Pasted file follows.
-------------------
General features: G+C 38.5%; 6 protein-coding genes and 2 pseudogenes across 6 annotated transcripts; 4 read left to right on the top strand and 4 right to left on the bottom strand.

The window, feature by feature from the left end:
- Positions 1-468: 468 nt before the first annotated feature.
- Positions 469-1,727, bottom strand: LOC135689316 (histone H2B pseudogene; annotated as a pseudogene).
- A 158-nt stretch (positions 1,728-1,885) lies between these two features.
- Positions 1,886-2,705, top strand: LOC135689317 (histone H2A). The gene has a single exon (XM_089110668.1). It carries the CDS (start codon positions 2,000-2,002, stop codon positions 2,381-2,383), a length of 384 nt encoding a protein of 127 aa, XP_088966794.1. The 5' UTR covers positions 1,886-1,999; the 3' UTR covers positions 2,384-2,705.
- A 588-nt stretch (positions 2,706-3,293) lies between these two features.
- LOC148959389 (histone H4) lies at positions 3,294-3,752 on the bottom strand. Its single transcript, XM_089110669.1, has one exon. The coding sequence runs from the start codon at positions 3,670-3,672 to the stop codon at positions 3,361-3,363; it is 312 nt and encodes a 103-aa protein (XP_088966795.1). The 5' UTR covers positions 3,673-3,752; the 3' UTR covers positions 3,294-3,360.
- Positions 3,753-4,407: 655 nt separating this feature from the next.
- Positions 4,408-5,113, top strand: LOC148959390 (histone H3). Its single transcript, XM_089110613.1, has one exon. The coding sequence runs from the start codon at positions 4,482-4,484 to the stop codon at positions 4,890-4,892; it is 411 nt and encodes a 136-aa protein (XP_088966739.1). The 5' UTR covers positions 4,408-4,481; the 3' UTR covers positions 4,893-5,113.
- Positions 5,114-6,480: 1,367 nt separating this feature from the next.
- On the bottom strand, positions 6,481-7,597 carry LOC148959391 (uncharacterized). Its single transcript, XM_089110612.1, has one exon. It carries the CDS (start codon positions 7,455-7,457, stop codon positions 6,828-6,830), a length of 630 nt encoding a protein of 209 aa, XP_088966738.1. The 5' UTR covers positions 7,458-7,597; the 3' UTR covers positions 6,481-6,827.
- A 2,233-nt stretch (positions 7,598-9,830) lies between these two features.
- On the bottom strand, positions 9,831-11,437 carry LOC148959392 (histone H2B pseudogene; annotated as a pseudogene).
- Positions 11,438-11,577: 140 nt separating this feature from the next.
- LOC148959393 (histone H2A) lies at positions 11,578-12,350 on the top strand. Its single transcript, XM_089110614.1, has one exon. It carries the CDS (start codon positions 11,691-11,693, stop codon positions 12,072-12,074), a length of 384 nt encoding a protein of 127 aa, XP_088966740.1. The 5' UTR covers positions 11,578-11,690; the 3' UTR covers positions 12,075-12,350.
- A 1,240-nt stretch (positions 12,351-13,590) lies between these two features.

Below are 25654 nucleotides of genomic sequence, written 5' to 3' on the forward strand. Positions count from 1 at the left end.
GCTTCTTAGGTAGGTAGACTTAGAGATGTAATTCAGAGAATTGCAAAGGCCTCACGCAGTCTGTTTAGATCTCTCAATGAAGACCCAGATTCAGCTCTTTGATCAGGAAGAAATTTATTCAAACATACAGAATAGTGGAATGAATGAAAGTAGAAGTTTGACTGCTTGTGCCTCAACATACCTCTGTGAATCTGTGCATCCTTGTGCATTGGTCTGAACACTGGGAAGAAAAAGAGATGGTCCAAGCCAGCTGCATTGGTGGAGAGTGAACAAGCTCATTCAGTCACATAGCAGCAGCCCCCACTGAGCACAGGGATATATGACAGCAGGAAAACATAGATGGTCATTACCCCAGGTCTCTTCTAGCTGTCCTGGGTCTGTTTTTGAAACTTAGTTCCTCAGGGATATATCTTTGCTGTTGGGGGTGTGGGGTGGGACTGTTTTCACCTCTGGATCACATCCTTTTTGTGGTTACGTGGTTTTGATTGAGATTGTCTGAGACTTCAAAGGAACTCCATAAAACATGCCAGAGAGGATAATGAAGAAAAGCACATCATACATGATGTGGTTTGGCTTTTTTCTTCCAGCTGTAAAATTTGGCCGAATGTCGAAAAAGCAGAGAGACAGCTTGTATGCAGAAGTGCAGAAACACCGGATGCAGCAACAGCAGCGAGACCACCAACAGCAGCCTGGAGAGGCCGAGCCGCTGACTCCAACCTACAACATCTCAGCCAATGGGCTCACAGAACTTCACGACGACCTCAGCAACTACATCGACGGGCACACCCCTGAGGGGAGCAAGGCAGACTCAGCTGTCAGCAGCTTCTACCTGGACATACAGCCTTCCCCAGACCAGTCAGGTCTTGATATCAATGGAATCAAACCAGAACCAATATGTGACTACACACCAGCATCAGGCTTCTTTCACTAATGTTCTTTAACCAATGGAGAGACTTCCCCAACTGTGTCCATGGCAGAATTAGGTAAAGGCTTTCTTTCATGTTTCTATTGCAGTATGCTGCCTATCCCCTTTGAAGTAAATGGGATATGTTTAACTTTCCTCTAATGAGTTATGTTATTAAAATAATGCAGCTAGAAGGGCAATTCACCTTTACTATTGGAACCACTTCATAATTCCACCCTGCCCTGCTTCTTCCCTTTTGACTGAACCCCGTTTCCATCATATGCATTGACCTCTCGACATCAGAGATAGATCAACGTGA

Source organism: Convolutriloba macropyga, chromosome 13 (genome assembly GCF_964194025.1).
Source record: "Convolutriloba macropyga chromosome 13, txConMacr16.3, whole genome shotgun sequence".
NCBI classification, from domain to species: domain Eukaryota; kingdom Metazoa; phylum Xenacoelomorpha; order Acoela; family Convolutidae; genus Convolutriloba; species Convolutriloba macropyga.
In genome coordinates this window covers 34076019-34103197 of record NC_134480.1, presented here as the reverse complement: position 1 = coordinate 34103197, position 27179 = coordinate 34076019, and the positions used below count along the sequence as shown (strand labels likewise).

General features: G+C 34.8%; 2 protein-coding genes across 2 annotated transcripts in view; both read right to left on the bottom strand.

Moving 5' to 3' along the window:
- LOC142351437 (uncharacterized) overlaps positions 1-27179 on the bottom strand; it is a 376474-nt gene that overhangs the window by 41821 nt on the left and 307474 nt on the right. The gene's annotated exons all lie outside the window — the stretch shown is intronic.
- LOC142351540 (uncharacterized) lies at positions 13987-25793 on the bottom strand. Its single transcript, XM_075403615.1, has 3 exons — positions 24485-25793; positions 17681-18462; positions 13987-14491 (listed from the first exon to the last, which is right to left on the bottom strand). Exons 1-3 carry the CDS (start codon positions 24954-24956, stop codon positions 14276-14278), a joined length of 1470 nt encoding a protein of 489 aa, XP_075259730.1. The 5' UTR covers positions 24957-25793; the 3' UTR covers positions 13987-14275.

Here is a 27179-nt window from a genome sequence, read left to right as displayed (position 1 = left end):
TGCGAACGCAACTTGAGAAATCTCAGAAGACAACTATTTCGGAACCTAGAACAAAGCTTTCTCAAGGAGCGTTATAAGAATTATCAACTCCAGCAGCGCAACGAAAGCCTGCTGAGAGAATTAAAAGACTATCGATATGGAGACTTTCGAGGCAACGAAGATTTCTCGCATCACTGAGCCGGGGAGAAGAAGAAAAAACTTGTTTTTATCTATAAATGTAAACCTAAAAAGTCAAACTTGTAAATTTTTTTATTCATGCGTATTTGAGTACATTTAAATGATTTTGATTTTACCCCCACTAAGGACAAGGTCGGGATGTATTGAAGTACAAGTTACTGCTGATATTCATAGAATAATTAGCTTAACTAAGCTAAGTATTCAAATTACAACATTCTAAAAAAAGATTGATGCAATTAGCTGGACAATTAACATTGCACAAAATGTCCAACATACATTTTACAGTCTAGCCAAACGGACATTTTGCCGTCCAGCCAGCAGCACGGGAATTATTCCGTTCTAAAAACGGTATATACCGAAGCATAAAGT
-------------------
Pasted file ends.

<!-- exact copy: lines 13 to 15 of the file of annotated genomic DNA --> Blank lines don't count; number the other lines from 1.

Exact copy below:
- A 2,233-nt stretch (positions 7,598-9,830) lies between these two features.
- On the bottom strand, positions 9,831-11,437 carry LOC148959392 (histone H2B pseudogene; annotated as a pseudogene).
- Positions 11,438-11,577: 140 nt separating this feature from the next.